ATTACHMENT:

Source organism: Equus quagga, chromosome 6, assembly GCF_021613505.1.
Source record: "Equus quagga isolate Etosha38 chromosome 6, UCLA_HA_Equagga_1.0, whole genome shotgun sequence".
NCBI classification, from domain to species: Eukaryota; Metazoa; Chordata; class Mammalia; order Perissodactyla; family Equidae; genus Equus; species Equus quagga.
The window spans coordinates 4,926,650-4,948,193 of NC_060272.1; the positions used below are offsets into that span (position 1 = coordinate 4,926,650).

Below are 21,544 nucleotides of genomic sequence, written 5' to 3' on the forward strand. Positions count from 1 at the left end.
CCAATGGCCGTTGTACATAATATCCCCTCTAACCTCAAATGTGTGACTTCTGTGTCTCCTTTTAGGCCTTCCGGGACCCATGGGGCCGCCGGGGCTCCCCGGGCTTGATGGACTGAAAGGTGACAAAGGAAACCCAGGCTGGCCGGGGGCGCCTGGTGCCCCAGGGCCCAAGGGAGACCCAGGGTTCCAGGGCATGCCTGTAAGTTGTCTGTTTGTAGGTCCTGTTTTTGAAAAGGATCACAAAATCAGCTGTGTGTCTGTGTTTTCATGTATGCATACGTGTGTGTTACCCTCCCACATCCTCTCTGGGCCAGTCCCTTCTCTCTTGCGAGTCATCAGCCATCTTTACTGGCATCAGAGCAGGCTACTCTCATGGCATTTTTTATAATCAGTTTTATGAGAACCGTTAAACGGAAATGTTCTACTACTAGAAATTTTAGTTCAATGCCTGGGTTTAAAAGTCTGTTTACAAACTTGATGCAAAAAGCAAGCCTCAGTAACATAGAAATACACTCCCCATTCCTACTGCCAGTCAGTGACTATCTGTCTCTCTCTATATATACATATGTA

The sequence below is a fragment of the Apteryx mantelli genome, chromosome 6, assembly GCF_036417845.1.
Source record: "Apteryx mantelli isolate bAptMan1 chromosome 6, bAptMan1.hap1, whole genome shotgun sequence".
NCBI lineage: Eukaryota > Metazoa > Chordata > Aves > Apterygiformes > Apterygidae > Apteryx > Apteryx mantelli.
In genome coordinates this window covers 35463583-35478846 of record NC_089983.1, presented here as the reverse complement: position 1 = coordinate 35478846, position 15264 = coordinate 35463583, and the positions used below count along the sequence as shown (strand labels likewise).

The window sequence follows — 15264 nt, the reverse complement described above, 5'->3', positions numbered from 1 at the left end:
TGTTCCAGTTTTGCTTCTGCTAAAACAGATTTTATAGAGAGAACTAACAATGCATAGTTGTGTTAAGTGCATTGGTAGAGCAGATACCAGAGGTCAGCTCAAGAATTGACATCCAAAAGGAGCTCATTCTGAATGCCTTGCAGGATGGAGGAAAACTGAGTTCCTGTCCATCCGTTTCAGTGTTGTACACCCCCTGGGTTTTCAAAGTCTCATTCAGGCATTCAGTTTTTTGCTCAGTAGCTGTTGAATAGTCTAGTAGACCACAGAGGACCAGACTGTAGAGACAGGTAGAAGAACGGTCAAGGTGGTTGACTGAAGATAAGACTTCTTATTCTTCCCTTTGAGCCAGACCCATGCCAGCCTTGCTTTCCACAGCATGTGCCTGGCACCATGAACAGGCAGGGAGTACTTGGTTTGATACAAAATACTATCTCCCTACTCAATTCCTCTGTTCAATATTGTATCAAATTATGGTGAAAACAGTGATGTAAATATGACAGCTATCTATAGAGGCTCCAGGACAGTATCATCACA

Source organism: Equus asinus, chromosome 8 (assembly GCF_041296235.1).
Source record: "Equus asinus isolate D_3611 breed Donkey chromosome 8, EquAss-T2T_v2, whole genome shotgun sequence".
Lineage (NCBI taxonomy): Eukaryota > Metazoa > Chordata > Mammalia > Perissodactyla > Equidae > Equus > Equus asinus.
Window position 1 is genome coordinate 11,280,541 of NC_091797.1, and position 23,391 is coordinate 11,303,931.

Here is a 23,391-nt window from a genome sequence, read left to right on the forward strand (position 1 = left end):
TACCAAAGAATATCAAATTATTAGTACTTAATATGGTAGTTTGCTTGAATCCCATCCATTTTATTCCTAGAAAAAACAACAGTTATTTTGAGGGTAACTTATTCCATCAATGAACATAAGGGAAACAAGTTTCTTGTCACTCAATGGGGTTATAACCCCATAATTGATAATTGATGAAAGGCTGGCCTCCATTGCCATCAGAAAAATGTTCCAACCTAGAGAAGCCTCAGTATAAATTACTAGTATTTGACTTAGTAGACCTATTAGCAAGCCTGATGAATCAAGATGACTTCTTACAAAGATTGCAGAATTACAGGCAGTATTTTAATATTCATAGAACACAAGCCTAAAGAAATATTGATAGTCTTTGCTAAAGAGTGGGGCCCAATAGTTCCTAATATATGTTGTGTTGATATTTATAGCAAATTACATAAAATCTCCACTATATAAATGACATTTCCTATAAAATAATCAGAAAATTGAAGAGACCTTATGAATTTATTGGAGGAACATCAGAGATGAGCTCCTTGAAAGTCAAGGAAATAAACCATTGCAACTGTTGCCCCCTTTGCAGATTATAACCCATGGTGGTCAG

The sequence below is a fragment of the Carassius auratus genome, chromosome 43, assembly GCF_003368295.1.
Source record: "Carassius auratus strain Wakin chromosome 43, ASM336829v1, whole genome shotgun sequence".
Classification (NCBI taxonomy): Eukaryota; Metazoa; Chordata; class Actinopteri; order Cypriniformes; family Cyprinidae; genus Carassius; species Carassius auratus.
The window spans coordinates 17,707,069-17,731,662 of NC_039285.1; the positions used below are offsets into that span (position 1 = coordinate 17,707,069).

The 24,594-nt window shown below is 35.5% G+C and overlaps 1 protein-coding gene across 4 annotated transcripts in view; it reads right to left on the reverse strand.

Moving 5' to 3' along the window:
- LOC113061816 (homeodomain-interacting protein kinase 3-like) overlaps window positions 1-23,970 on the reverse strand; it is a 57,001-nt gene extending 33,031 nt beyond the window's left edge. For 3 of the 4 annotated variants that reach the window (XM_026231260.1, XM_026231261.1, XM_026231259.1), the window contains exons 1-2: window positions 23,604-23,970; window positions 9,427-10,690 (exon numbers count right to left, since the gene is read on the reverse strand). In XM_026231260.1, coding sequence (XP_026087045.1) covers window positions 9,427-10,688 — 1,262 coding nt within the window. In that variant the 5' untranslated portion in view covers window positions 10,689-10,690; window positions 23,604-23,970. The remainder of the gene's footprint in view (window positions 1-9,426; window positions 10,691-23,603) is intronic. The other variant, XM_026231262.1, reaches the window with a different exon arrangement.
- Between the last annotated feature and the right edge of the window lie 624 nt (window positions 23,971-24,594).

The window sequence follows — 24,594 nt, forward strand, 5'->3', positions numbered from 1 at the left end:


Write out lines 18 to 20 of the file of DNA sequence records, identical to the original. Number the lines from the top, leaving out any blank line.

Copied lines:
TACCAAAGAATATCAAATTATTAGTACTTAATATGGTAGTTTGCTTGAATCCCATCCATTTTATTCCTAGAAAAAACAACAGTTATTTTGAGGGTAACTTATTCCATCAATGAACATAAGGGAAACAAGTTTCTTGTCACTCAATGGGGTTATAACCCCATAATTGATAATTGATGAAAGGCTGGCCTCCATTGCCATCAGAAAAATGTTCCAACCTAGAGAAGCCTCAGTATAAATTACTAGTATTTGACTTAGTAGACCTATTAGCAAGCCTGATGAATCAAGATGACTTCTTACAAAGATTGCAGAATTACAGGCAGTATTTTAATATTCATAGAACACAAGCCTAAAGAAATATTGATAGTCTTTGCTAAAGAGTGGGGCCCAATAGTTCCTAATATATGTTGTGTTGATATTTATAGCAAATTACATAAAATCTCCACTATATAAATGACATTTCCTATAAAATAATCAGAAAATTGAAGAGACCTTATGAATTTATTGGAGGAACATCAGAGATGAGCTCCTTGAAAGTCAAGGAAATAAACCATTGCAACTGTTGCCCCCTTTGCAGATTATAACCCATGGTGGTCAG

The sequence below is a fragment of the Carassius auratus genome, chromosome 43, assembly GCF_003368295.1.
Source record: "Carassius auratus strain Wakin chromosome 43, ASM336829v1, whole genome shotgun sequence".